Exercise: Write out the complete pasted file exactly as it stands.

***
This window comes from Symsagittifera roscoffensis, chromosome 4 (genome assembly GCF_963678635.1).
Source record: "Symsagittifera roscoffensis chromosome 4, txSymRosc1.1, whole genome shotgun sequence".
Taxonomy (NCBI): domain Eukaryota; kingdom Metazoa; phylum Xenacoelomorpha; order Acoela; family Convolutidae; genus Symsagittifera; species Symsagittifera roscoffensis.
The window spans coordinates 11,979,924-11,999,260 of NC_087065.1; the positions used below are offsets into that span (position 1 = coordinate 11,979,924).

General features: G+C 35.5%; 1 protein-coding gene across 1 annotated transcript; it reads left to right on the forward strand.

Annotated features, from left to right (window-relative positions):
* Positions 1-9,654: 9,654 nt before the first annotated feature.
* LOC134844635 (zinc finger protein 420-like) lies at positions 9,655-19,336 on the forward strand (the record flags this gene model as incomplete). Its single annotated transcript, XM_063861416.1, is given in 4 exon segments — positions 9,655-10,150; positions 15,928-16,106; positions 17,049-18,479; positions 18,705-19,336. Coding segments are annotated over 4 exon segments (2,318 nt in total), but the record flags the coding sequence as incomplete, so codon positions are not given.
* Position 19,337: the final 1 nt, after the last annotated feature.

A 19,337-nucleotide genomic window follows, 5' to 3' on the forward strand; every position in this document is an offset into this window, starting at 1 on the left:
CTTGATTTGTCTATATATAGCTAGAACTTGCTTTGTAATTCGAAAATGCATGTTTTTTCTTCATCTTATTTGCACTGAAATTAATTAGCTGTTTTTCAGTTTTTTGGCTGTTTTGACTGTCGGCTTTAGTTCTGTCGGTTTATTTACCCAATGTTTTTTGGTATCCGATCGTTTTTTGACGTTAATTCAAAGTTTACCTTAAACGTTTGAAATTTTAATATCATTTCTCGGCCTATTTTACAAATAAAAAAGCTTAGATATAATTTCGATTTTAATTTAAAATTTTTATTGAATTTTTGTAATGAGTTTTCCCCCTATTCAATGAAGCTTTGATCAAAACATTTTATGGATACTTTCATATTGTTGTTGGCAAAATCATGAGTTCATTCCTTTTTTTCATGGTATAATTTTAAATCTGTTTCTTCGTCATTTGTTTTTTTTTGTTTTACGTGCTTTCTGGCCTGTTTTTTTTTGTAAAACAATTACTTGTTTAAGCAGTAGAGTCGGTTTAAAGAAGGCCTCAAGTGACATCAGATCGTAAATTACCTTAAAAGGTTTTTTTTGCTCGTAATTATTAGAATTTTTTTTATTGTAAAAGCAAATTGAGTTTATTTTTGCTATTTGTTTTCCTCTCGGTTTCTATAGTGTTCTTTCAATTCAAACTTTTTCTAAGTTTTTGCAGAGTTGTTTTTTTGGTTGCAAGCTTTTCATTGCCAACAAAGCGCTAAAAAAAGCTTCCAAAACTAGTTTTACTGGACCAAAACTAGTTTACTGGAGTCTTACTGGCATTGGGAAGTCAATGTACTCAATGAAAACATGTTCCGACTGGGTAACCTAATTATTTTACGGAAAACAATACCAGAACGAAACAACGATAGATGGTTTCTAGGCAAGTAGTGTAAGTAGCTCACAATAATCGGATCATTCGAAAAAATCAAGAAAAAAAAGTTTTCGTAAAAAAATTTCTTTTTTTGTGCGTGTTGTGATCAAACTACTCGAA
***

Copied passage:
This window comes from Symsagittifera roscoffensis, chromosome 4 (genome assembly GCF_963678635.1).
Source record: "Symsagittifera roscoffensis chromosome 4, txSymRosc1.1, whole genome shotgun sequence".
Taxonomy (NCBI): domain Eukaryota; kingdom Metazoa; phylum Xenacoelomorpha; order Acoela; family Convolutidae; genus Symsagittifera; species Symsagittifera roscoffensis.
The window spans coordinates 11,979,924-11,999,260 of NC_087065.1; the positions used below are offsets into that span (position 1 = coordinate 11,979,924).

General features: G+C 35.5%; 1 protein-coding gene across 1 annotated transcript; it reads left to right on the forward strand.

Annotated features, from left to right (window-relative positions):
* Positions 1-9,654: 9,654 nt before the first annotated feature.
* LOC134844635 (zinc finger protein 420-like) lies at positions 9,655-19,336 on the forward strand (the record flags this gene model as incomplete). Its single annotated transcript, XM_063861416.1, is given in 4 exon segments — positions 9,655-10,150; positions 15,928-16,106; positions 17,049-18,479; positions 18,705-19,336. Coding segments are annotated over 4 exon segments (2,318 nt in total), but the record flags the coding sequence as incomplete, so codon positions are not given.
* Position 19,337: the final 1 nt, after the last annotated feature.

A 19,337-nucleotide genomic window follows, 5' to 3' on the forward strand; every position in this document is an offset into this window, starting at 1 on the left:
CTTGATTTGTCTATATATAGCTAGAACTTGCTTTGTAATTCGAAAATGCATGTTTTTTCTTCATCTTATTTGCACTGAAATTAATTAGCTGTTTTTCAGTTTTTTGGCTGTTTTGACTGTCGGCTTTAGTTCTGTCGGTTTATTTACCCAATGTTTTTTGGTATCCGATCGTTTTTTGACGTTAATTCAAAGTTTACCTTAAACGTTTGAAATTTTAATATCATTTCTCGGCCTATTTTACAAATAAAAAAGCTTAGATATAATTTCGATTTTAATTTAAAATTTTTATTGAATTTTTGTAATGAGTTTTCCCCCTATTCAATGAAGCTTTGATCAAAACATTTTATGGATACTTTCATATTGTTGTTGGCAAAATCATGAGTTCATTCCTTTTTTTCATGGTATAATTTTAAATCTGTTTCTTCGTCATTTGTTTTTTTTTGTTTTACGTGCTTTCTGGCCTGTTTTTTTTTGTAAAACAATTACTTGTTTAAGCAGTAGAGTCGGTTTAAAGAAGGCCTCAAGTGACATCAGATCGTAAATTACCTTAAAAGGTTTTTTTTGCTCGTAATTATTAGAATTTTTTTTATTGTAAAAGCAAATTGAGTTTATTTTTGCTATTTGTTTTCCTCTCGGTTTCTATAGTGTTCTTTCAATTCAAACTTTTTCTAAGTTTTTGCAGAGTTGTTTTTTTGGTTGCAAGCTTTTCATTGCCAACAAAGCGCTAAAAAAAGCTTCCAAAACTAGTTTTACTGGACCAAAACTAGTTTACTGGAGTCTTACTGGCATTGGGAAGTCAATGTACTCAATGAAAACATGTTCCGACTGGGTAACCTAATTATTTTACGGAAAACAATACCAGAACGAAACAACGATAGATGGTTTCTAGGCAAGTAGTGTAAGTAGCTCACAATAATCGGATCATTCGAAAAAATCAAGAAAAAAAAGTTTTCGTAAAAAAATTTCTTTTTTTGTGCGTGTTGTGATCAAACTACTCGAA